There’s an old saying that goes you can’t legislate common sense. Neither, it seems, can you appoint it to the bench. Just ask the Michigan judges who ruled that a tire rotation was completed by a mechanic even though said mechanic missed the very important part of the procedure where you tighten all of the lug nuts so that one of the tires doesn’t cause an accident by falling off of the vehicle two blocks down the road from the damn shop. All right, maybe don’t ask the judges. They don’t seem like the sort of folks who have good answers to things. They can, however, look things up in a couple of dictionaries, which is how they determined that although it may have been done negligently, the repair was technically performed. This all seems a bit like a doctor being hauled into court, saying “your honour, we did perform the heart surgery, we just forgot to stitch him back together,” and winning. If the ruling stands or the law in question (the Motor Vehicle Service and Repair Act) isn’t changed to clarify what the word perform is supposed to mean, shops all over the state just got permission to do sloppy, potentially dangerous work. That’s bad.
MVSRA, adopted in 1974, declares that a shop cannot charge for repairs that are not performed.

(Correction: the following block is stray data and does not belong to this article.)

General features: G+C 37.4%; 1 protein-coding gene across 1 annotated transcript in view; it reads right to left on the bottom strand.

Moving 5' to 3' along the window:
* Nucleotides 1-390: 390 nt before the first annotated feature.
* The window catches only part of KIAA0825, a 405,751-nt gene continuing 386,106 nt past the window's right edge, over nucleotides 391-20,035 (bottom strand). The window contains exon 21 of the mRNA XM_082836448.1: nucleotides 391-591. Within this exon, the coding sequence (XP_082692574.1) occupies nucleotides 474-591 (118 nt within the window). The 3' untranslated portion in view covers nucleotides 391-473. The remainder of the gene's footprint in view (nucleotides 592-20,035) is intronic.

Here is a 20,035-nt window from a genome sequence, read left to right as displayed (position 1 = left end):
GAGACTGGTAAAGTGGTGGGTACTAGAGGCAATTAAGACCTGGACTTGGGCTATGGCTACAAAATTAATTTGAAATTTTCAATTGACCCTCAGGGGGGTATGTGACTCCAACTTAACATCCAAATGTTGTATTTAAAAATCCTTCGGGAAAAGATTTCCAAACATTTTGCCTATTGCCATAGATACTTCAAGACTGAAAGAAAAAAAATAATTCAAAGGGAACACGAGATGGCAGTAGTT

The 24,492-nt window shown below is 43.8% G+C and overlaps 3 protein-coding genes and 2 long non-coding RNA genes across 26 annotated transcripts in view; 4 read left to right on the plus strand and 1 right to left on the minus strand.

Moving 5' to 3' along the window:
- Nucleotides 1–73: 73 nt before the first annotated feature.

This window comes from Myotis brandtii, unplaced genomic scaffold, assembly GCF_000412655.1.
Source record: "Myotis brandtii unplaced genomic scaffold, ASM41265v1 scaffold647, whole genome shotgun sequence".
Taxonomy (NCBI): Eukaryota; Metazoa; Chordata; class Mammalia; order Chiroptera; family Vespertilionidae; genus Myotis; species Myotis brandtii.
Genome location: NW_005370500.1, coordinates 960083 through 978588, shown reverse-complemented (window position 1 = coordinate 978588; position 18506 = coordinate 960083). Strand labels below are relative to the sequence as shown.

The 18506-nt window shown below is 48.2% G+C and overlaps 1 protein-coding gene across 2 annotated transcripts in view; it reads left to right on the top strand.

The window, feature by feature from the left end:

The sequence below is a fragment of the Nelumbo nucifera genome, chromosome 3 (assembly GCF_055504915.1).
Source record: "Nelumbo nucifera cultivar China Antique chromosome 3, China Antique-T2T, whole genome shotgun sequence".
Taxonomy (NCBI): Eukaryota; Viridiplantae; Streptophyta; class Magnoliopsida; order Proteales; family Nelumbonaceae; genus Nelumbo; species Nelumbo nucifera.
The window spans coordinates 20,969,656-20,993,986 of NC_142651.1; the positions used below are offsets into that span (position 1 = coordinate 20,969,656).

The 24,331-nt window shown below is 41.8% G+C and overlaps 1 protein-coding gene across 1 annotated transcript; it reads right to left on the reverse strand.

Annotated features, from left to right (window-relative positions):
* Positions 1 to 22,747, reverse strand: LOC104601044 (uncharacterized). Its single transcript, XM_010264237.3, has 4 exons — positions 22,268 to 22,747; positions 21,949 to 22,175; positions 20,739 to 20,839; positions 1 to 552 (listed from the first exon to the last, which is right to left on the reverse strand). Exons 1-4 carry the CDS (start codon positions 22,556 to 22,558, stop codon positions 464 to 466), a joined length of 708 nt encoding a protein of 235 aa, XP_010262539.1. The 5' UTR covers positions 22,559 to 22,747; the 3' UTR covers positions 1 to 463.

It also says that a mechanic or body shop employee cannot “make, either written or orally, an untrue or misleading statement of material fact to a customer.” Nor can it hide or omit a material fact “that the customer could not reasonably know, if that omission tends to mislead or deceive the customer.”
The dealership asked at trial that the judge not apply MVSRA, claiming it had completed the tire rotation even if it didn’t do a bang-up job. The trial judge instead agreed with Anaya that by not replacing all the lug nuts, the mechanic had failed to perform the repair.
To Anaya’s benefit, Boonstra and the other appellate judges agreed with the trial judge that MVSRA applies to passengers and not just drivers.
To Anaya’s detriment, the judges looked up “perform” in two dictionaries and concluded that the term “generally refers to completion of an action according to an established procedure; the term does not imply that the action has been completed properly, successfully, or without mistake.”
“To accept the trial court’s interpretation,” Boonstra wrote, “would essentially turn every incorrectly performed repair into a violation of MVSRA.”